We see this throughout Scripture. Moses, an orphaned baby turned Egyptian prince turned fugitive turned liberator, received God’s call while watching sheep (Ex. 3), a mundane and largely thankless job he performed day after day, with no one watching, and probably no one paying much attention to. God called the ancient prophet Elisha, Elijah‘s predecessor, while he was working in a field (1 Kings 19:19-21). God anointed Saul, Israel’s first king, to leadership, while he and a servant engaged in a three day journey in search of a donkey (1 Sam. 9-10). Then there was Joseph, a braggart teen who received a God-sized dream but was “discovered” while serving, faithfully, as an imprisoned slave (Gen. 37-41). 

I could go on. The Bible is filled with men and women who learned of amazing and history-changing assignments while performing mundane and humble tasks. We also see those who became obsessed with certain roles or opportunities, who put their desires for self-elevation and respect or prestige above their relationship with and worship of God, who lost it all. Who not only lost that very thing they so fervently sought, but who traded inner calm for anxiety, significance for futility, and joy for defeat.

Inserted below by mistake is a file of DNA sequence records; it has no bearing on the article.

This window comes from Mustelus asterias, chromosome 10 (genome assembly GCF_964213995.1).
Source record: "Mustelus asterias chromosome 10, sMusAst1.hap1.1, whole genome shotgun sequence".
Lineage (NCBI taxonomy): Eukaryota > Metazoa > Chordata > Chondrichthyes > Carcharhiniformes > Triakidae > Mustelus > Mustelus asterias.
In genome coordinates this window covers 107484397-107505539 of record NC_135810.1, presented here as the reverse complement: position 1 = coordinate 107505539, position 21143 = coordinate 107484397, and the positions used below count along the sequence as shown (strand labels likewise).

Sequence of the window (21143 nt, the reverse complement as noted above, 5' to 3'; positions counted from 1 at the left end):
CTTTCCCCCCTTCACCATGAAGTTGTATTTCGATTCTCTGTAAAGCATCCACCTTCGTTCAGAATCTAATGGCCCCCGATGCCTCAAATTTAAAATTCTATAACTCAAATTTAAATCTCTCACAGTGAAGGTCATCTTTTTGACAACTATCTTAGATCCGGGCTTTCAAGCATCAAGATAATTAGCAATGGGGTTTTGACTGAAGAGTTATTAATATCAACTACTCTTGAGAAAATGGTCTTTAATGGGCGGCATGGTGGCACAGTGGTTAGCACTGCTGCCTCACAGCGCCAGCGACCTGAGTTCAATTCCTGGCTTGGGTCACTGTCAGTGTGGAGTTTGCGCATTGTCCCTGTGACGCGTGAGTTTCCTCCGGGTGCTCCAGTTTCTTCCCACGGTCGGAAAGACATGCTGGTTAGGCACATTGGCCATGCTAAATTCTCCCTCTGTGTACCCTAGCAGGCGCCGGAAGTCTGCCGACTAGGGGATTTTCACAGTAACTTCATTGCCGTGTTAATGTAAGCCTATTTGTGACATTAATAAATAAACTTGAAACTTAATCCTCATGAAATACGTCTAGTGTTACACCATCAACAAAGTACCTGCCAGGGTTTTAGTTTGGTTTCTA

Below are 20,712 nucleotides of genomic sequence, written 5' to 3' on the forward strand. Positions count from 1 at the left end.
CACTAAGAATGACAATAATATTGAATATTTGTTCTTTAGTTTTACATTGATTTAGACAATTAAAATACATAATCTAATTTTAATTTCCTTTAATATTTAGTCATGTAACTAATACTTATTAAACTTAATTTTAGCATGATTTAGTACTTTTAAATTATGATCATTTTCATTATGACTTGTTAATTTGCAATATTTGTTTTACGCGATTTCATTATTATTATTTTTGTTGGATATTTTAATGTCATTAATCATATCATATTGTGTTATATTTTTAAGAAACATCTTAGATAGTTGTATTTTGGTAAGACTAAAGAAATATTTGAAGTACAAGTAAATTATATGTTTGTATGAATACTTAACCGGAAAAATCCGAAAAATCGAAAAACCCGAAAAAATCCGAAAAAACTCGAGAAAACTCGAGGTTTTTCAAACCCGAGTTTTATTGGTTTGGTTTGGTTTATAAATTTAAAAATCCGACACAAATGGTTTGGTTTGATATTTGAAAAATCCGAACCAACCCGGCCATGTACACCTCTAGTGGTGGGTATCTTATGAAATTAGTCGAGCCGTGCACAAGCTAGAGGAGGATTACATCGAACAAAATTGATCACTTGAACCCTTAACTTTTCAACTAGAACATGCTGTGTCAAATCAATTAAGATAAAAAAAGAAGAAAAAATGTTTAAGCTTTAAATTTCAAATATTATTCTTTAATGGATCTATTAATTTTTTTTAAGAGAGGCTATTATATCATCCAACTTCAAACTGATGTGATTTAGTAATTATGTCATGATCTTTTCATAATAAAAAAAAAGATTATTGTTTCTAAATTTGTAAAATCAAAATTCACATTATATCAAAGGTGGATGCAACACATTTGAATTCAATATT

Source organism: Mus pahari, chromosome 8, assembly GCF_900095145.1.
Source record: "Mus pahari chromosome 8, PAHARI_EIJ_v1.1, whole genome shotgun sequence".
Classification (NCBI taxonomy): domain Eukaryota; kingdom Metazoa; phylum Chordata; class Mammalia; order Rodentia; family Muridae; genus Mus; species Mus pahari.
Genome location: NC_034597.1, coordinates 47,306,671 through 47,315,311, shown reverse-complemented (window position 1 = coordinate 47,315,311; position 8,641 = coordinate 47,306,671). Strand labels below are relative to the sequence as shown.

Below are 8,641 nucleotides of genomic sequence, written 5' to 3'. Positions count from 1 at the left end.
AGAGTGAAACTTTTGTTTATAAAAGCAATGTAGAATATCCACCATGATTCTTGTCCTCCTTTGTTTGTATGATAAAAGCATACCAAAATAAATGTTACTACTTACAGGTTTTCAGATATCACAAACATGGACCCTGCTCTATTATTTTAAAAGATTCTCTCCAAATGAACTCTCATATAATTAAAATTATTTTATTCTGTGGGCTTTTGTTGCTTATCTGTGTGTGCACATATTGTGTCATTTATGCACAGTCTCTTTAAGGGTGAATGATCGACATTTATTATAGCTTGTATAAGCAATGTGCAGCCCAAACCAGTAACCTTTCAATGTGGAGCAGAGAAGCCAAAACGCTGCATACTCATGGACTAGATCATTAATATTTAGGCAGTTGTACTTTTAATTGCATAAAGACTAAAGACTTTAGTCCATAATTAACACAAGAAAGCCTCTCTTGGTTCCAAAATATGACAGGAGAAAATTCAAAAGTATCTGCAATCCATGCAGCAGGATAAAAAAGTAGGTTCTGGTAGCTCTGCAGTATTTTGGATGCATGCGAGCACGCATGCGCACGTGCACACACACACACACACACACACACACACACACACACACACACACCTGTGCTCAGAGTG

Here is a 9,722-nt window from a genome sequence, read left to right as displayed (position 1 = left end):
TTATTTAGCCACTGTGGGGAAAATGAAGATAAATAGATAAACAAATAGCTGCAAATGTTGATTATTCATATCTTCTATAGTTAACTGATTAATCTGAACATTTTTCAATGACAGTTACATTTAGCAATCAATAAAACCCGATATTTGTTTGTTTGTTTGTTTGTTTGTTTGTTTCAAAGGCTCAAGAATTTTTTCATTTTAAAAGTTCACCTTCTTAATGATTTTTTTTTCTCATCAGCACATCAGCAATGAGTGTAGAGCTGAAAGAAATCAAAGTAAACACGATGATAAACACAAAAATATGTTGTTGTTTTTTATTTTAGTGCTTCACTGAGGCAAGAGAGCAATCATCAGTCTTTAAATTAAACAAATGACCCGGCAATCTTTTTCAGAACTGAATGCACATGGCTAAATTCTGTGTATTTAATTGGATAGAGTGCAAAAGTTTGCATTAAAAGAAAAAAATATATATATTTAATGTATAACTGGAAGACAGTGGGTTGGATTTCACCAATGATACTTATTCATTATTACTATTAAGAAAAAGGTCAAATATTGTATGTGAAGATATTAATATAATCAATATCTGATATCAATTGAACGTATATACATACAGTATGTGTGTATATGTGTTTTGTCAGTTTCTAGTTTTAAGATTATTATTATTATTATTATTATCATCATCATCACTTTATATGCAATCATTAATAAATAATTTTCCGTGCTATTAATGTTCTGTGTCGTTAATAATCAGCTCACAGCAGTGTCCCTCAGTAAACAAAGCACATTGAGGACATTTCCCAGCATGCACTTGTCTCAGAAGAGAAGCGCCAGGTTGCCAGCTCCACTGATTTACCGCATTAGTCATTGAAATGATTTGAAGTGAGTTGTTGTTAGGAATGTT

May we, myself included, learn from their example.

Let’s talk about this! What are you chasing after most, that next promotion or opportunity or your Savior? What occupies your thoughts most, your achievements and goals or God’s glory? Can you share a time when God redirected you off of an obsession and onto Him? What was the result?

Connect with Jennifer Slattery on Facebook and Instagram.


text, winter backdrop, snow covered light

And the Soul Felt Its Worth
By Hallee Bridgeman

The Christmas season has gotten so loud! Starting sometime in mid-August, the Christmas decorations in stores start coming out. The closer to Thanksgiving we get, the noisier it gets. Sales! Music! Lights! Everywhere you can turn, there is some reminder of the winter holiday filled with creepy elves and fat men in magical sleighs.